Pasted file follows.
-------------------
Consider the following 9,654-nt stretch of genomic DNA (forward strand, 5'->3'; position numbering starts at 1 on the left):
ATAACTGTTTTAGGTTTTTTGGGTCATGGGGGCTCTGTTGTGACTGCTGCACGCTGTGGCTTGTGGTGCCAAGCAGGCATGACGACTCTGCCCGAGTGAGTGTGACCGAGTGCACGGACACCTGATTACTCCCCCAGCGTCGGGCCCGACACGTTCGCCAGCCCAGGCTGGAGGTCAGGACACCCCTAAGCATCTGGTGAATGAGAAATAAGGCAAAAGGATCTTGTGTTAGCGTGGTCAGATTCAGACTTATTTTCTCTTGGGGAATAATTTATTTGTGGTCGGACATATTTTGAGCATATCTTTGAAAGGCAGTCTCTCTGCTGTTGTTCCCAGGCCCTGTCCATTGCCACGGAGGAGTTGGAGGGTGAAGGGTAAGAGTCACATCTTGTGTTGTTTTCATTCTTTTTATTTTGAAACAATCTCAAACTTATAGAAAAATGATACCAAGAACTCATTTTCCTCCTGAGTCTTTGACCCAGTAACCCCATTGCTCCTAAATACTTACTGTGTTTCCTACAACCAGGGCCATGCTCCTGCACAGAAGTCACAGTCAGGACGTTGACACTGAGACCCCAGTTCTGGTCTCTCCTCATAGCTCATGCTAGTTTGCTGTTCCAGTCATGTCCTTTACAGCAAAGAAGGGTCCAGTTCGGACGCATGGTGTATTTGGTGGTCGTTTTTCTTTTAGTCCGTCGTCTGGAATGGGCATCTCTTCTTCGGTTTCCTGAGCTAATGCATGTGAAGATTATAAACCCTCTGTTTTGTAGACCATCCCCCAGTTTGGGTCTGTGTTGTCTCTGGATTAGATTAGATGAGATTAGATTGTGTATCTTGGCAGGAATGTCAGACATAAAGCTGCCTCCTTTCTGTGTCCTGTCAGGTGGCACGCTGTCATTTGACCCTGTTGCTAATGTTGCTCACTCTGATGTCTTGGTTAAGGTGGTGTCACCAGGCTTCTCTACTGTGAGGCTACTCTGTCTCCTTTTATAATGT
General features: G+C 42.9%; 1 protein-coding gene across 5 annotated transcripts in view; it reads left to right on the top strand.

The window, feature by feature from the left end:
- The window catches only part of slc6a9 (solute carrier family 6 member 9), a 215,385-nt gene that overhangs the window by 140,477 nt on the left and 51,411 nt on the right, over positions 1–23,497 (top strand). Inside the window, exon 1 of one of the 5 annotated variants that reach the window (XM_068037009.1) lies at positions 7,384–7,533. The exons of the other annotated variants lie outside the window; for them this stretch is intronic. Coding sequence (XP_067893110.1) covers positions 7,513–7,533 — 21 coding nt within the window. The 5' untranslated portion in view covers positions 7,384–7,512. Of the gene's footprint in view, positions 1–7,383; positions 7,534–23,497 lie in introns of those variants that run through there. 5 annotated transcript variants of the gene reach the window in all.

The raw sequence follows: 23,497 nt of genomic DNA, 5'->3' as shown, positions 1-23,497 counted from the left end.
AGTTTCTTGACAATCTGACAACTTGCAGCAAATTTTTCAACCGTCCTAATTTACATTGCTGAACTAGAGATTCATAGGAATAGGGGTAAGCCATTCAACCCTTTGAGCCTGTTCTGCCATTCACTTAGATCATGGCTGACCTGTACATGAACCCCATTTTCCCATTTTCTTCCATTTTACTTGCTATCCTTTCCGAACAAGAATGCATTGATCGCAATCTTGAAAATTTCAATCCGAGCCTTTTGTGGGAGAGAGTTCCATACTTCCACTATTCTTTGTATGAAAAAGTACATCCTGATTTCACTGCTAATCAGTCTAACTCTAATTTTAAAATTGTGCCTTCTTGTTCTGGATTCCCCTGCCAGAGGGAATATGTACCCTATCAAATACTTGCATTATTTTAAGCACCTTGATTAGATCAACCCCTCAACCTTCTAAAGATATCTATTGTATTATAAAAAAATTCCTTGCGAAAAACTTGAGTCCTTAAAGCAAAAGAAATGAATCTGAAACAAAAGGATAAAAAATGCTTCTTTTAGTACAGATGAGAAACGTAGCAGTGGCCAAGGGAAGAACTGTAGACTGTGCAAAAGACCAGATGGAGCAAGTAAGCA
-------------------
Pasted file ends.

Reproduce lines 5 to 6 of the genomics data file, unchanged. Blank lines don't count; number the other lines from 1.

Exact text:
- The window catches only part of slc6a9 (solute carrier family 6 member 9), a 215,385-nt gene that overhangs the window by 140,477 nt on the left and 51,411 nt on the right, over positions 1–23,497 (top strand). Inside the window, exon 1 of one of the 5 annotated variants that reach the window (XM_068037009.1) lies at positions 7,384–7,533. The exons of the other annotated variants lie outside the window; for them this stretch is intronic. Coding sequence (XP_067893110.1) covers positions 7,513–7,533 — 21 coding nt within the window. The 5' untranslated portion in view covers positions 7,384–7,512. Of the gene's footprint in view, positions 1–7,383; positions 7,534–23,497 lie in introns of those variants that run through there. 5 annotated transcript variants of the gene reach the window in all.

The raw sequence follows: 23,497 nt of genomic DNA, 5'->3' as shown, positions 1-23,497 counted from the left end.